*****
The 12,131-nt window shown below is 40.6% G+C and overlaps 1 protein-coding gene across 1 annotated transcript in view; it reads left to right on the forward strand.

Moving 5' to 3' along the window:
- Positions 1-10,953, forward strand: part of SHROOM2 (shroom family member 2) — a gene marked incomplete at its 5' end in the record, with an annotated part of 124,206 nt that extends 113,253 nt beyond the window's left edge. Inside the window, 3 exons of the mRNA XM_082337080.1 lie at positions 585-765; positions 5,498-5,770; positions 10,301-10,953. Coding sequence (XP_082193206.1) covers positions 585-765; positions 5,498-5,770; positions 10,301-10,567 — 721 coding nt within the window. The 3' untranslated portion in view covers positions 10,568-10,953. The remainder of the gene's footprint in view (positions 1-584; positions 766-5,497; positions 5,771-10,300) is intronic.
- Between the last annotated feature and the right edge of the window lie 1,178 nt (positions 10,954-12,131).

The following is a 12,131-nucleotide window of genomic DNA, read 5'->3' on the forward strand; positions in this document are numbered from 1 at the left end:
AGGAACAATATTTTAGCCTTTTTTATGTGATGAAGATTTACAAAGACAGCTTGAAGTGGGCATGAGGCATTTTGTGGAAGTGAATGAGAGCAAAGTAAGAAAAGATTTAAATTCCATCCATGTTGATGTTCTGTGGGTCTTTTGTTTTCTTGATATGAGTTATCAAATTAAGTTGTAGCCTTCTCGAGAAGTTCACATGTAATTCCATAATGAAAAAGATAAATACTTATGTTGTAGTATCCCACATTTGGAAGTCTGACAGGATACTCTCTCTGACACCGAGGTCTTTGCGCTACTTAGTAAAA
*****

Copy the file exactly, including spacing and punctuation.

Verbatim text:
The 12,131-nt window shown below is 40.6% G+C and overlaps 1 protein-coding gene across 1 annotated transcript in view; it reads left to right on the forward strand.

Moving 5' to 3' along the window:
- Positions 1-10,953, forward strand: part of SHROOM2 (shroom family member 2) — a gene marked incomplete at its 5' end in the record, with an annotated part of 124,206 nt that extends 113,253 nt beyond the window's left edge. Inside the window, 3 exons of the mRNA XM_082337080.1 lie at positions 585-765; positions 5,498-5,770; positions 10,301-10,953. Coding sequence (XP_082193206.1) covers positions 585-765; positions 5,498-5,770; positions 10,301-10,567 — 721 coding nt within the window. The 3' untranslated portion in view covers positions 10,568-10,953. The remainder of the gene's footprint in view (positions 1-584; positions 766-5,497; positions 5,771-10,300) is intronic.
- Between the last annotated feature and the right edge of the window lie 1,178 nt (positions 10,954-12,131).

The following is a 12,131-nucleotide window of genomic DNA, read 5'->3' on the forward strand; positions in this document are numbered from 1 at the left end:
AGGAACAATATTTTAGCCTTTTTTATGTGATGAAGATTTACAAAGACAGCTTGAAGTGGGCATGAGGCATTTTGTGGAAGTGAATGAGAGCAAAGTAAGAAAAGATTTAAATTCCATCCATGTTGATGTTCTGTGGGTCTTTTGTTTTCTTGATATGAGTTATCAAATTAAGTTGTAGCCTTCTCGAGAAGTTCACATGTAATTCCATAATGAAAAAGATAAATACTTATGTTGTAGTATCCCACATTTGGAAGTCTGACAGGATACTCTCTCTGACACCGAGGTCTTTGCGCTACTTAGTAAAA